Shortly after the late Omar Suleiman, the Hosni Mubarak era head of Egypt’s military intelligence, had been appointed vice president in a belated attempt to appease Egyptian protesters, he gave an infamous interview to Christiane Amanpour, in which he declared that the Egyptian people were not ready for democracy. While his remarks were rightly dismissed at the time as a self-serving declaration intended to justify why the regime was not moving faster to respond to the demands of the protesters, it certainly invites one to ask why Egyptians have had such a difficult time building a viable democracy. A popular theory, invoked by many Egyptian liberal democrats and supported by the military’s ouster of Egypt’s first democratically elected President, Mohamed Morsi, is that there exists a fundamental incompatibility between Islamist politics and democracy, or at least between the Islamist politics of Egypt’s Muslim Brotherhood and democratic politics. (Ironically, that was precisely one of Suleiman’s claims in that interview—that elections would only empower what he derisively called the “Islamic current.”)
In The Myth of Religious Violence, William Cavanaugh argues that the assumption that religion is inherently authoritarian, divisive, and predisposed to irrational violence is a myth. This myth has its origins in the so-called “Wars of Religion,” which, he states, did not precipitate the rise of the modern state as is commonly assumed. Rather, he argues that these wars served as a justification for the nascent nation-state, which then used them to assert its power over the church. The church, correspondingly, was either absorbed into the state or relegated to an essentially private realm. It was only through the creation of a distinct private sphere for religion that the divisive properties of religion could be kept at bay—or so it was claimed. The myth of religious violence, propagated by political theorists of the seventeenth and eighteenth centuries, has been used to legitimize the state’s claim to a monopoly on violence, lawmaking, and public allegiance in the name of Western secular ideals.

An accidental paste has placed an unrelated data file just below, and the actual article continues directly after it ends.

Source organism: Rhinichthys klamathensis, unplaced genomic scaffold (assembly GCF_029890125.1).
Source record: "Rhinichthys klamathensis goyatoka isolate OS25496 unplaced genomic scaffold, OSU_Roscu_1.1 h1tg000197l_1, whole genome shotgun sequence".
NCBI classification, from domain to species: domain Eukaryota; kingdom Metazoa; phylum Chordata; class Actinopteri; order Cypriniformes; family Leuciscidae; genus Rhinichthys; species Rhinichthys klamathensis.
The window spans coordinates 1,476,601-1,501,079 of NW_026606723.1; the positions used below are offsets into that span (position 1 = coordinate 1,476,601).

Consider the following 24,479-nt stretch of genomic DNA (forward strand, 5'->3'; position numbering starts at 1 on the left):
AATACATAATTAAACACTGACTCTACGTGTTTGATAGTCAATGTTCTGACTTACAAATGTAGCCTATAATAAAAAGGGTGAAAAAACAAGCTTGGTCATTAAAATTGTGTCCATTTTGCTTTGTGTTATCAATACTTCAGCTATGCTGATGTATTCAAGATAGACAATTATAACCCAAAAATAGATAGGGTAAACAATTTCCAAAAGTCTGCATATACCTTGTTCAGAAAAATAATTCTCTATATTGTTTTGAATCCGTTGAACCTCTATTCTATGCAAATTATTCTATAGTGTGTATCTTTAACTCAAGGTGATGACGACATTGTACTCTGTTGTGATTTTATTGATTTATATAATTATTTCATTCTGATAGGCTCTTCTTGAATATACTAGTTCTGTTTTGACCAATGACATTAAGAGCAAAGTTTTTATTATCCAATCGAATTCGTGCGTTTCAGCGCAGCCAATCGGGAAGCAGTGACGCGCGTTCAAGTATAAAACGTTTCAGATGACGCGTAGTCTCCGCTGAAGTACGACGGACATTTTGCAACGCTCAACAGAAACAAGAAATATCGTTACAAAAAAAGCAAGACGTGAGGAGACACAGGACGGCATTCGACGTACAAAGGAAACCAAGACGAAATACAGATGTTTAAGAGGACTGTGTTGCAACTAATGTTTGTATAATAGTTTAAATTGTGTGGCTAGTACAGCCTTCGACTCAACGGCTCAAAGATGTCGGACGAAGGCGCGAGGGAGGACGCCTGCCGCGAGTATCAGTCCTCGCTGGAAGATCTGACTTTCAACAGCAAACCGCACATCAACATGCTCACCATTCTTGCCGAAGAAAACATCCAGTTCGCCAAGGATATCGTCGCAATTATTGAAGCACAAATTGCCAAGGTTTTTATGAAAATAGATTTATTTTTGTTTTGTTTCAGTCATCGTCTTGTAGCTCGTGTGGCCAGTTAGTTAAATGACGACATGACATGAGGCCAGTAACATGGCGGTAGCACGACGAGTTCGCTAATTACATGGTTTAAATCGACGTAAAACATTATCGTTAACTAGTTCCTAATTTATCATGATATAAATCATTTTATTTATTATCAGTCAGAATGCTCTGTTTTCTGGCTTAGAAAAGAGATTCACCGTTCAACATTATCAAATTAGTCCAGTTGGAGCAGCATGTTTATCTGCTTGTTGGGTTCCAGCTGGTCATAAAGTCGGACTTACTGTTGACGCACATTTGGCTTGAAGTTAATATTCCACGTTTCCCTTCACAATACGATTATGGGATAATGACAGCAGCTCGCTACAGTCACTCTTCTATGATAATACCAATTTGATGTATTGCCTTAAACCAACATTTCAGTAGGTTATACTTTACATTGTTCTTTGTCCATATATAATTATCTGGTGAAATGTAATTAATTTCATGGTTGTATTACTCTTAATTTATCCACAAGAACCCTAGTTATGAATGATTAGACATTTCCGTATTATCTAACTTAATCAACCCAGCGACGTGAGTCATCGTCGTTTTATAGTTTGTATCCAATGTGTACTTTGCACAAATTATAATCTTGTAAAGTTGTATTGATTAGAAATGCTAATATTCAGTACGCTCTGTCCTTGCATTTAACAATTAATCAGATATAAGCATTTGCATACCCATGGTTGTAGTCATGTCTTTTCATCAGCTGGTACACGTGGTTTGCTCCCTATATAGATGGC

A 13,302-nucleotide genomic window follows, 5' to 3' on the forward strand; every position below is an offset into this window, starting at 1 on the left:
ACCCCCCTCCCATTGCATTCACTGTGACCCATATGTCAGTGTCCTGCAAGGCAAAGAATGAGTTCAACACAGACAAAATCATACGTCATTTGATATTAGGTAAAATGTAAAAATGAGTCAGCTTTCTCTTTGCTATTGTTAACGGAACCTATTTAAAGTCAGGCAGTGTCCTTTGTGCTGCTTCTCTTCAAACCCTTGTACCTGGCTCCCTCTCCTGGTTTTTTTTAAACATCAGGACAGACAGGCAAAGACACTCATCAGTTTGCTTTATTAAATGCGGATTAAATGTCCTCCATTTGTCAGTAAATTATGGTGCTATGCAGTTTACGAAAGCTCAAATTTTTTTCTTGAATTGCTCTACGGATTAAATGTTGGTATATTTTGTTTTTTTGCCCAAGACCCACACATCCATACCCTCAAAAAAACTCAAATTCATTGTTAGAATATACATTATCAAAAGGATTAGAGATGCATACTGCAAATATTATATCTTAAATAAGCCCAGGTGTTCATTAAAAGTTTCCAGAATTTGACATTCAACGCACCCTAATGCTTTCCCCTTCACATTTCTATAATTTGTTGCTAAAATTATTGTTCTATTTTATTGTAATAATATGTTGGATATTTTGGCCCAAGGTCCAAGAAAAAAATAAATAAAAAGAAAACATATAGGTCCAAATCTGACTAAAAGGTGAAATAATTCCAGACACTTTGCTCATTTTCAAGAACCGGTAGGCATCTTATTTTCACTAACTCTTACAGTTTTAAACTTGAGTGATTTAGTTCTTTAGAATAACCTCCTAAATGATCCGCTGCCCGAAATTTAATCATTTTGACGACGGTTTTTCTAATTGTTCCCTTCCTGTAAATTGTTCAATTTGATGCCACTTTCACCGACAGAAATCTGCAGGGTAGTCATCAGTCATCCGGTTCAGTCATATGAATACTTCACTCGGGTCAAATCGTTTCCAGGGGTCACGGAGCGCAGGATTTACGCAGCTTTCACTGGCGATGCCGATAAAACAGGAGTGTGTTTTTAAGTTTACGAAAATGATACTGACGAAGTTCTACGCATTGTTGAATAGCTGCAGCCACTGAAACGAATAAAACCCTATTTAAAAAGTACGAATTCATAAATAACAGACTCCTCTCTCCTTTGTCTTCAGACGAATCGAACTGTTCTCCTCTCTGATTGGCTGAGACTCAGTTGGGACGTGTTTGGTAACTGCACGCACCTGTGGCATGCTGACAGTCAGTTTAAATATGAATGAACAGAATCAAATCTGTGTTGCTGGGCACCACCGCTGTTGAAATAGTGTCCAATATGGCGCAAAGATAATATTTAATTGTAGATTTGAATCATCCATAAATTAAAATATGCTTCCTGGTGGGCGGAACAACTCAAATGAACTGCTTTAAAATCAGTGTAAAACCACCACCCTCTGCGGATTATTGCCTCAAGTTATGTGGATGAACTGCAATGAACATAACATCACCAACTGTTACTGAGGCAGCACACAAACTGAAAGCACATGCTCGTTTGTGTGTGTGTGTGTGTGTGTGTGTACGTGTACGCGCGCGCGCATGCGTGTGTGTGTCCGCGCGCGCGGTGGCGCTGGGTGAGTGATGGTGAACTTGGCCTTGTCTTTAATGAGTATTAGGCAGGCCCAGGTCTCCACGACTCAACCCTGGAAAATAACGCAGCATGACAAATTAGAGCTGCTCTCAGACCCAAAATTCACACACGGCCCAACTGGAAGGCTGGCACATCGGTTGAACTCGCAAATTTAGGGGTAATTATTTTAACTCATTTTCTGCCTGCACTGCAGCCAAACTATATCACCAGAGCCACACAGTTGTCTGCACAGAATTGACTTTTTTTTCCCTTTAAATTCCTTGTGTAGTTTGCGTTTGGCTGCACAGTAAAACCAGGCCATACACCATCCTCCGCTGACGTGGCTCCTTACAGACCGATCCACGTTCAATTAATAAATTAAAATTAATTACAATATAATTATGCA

For the past few years, much of the scholarly literature on Islamist movements has danced around the “participation/ moderation” idea: that participation in democratic politics tends to moderate the ideology and positions of Islamists. I choose my term deliberately. When I say “danced around” I do not mean that scholars have endorsed its automatic applicability; far from it. Most have eschewed the vague term “moderation,” but even those who have used it have tried to give it specificity. And they have noted that the “participation” in question has generally been in non-democratic systems, so that a generalization culled from scholarship on political party behavior in democratic electoral systems (one that has plenty of qualifications and exceptions attached) is unlikely to be transferable to elections in which the existing regime will not allow itself to lose.
The public protests and ouster of elected Egyptian President Mohamed Morsi by the Egyptian military followed by the appointment of interim President Adli Monsour left Egypt with continued protests, violence, and an uncertain future for the Muslim Brotherhood in Egypt and Islamist politics across the Middle East. The following roundup culls the various religious and political motivations and interests of multiple parties, both within and surrounding Egypt.
Taksim Meydanı. Partition Square. Although it has taken on potent new resonances in recent days, the name of Istanbul’s throbbing central plaza commemorates a now-forgotten history, the function of the site during the Ottoman period as a point of distribution and “partition” of water lines from the north of the city to other districts. Already long the favored site of demonstrations in Istanbul, Taksim is now the scene of the largest anti-government protests in Turkish Republican history. And the name of the square speaks volumes—what better word than “partition” to describe the increasingly politicized cleavages that have defined Turkish public life over the past decade, finally achieving international reverberation with the current protests?
On November 21st, a Egyptian-sponsored ceasefire between Israel and Hamas took effect, bringing an end to eight days of particularly fierce fighting between the two.
In the recent publication, Contextualising Jihadi Thought, editors Jeevan Deol and Zaheer Kazmi compile cross-disciplinary analysis on the concept of jihadism and its impact on Middle Eastern, South Asian, and European countries.